Australia produces over 90 per cent of its domestic food requirements, including fresh produce. By world standards, Australia is considered food secure. Despite this there are groups of Australians who are food insecure.
Food insecurity occurs when people do not have access to enough affordable, healthy, nutritious food to be well and active.
According to a new report, Food Security and Health in Rural and Remote Australia, the adverse impact of food insecurity is felt most significantly in rural and remote communities and particularly by Aboriginal and Torres Strait Islander people.
“Food insecurity is an issue of poverty, disadvantage and remoteness,” says Rural Industries Research and Development (RIRDC) Managing Director John Harvey.
“This report is being released during Anti-Poverty Week and National Nutrition Week 2016, to raise awareness and promote discussion of the effect of food insecurity on health in rural and remote Australia.”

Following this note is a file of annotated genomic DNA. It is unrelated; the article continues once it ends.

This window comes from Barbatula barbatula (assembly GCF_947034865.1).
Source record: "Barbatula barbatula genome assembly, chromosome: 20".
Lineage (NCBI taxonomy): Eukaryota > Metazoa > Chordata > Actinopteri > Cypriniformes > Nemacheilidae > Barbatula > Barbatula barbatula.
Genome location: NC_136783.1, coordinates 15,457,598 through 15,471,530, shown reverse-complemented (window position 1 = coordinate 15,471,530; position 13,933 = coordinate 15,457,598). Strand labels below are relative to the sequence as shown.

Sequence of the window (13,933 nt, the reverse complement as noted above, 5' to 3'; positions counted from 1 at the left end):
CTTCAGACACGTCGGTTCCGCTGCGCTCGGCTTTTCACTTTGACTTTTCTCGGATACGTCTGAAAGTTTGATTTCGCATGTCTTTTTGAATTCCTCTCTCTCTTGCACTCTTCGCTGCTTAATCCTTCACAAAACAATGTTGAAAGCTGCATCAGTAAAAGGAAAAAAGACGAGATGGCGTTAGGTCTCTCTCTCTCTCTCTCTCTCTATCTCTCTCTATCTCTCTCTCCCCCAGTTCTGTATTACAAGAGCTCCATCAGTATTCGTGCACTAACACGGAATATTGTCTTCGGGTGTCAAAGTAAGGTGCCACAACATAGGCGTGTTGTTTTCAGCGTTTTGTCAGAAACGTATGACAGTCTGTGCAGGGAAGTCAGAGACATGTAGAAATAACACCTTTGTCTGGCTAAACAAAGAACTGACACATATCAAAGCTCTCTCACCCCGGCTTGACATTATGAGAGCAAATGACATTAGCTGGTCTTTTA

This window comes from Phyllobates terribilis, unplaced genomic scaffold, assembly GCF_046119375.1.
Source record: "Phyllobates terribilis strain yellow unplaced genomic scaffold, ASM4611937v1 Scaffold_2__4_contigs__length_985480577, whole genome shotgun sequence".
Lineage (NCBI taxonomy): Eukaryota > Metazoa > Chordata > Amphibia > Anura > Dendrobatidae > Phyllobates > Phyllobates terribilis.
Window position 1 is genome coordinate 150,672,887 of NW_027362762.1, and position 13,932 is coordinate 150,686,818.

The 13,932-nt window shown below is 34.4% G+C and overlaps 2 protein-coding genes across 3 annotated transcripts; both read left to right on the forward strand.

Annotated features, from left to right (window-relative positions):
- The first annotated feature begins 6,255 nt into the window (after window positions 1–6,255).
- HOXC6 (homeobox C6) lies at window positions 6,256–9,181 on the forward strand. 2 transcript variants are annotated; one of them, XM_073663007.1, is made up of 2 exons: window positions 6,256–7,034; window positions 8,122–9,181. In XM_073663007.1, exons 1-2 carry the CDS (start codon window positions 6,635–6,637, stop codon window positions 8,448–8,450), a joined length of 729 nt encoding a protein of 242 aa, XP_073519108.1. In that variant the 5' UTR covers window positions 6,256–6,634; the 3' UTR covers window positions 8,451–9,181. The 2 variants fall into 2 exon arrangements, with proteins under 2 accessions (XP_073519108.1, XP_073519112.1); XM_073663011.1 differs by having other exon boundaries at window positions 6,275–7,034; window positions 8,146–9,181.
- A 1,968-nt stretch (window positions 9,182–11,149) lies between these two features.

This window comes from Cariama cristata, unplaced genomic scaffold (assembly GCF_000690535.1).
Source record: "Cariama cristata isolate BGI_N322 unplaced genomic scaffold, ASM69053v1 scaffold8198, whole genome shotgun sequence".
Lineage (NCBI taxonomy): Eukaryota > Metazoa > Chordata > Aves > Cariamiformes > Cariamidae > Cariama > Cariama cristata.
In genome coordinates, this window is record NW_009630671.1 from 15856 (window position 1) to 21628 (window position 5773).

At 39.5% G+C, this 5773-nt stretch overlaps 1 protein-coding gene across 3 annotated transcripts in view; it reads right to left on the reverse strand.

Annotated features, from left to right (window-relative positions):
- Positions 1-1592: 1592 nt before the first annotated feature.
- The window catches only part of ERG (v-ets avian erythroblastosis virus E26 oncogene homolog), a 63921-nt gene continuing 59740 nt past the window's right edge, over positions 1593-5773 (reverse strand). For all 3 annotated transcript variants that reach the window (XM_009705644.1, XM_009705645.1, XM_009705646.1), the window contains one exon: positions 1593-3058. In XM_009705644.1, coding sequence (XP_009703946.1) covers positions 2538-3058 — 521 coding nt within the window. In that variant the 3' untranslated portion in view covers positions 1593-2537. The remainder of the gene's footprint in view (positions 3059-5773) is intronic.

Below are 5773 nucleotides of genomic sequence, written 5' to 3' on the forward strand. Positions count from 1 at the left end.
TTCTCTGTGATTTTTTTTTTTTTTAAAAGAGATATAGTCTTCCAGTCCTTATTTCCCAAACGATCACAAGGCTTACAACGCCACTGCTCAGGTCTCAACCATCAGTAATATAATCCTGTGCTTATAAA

Food insecurity has adverse health and social effects across the whole of life, from infancy through to old age.
Higher rates of chronic diseases and poor mental health outcomes are caused by food insecurity. It results in lower levels of educational achievement.
Through its National Rural Issues Program, RIRDC produces thought provoking research on issues of national significance for rural Australia.
This report has been developed by the National Rural Health Alliance (the Alliance), with the support of RIRDC, to inform government, industry and community leaders of the effect of food insecurity on health in rural and remote Australia.
It aims to promote discussion among these stakeholders across a broad range of areas including health and agriculture, to improve initiatives addressing the food security and health of Australians.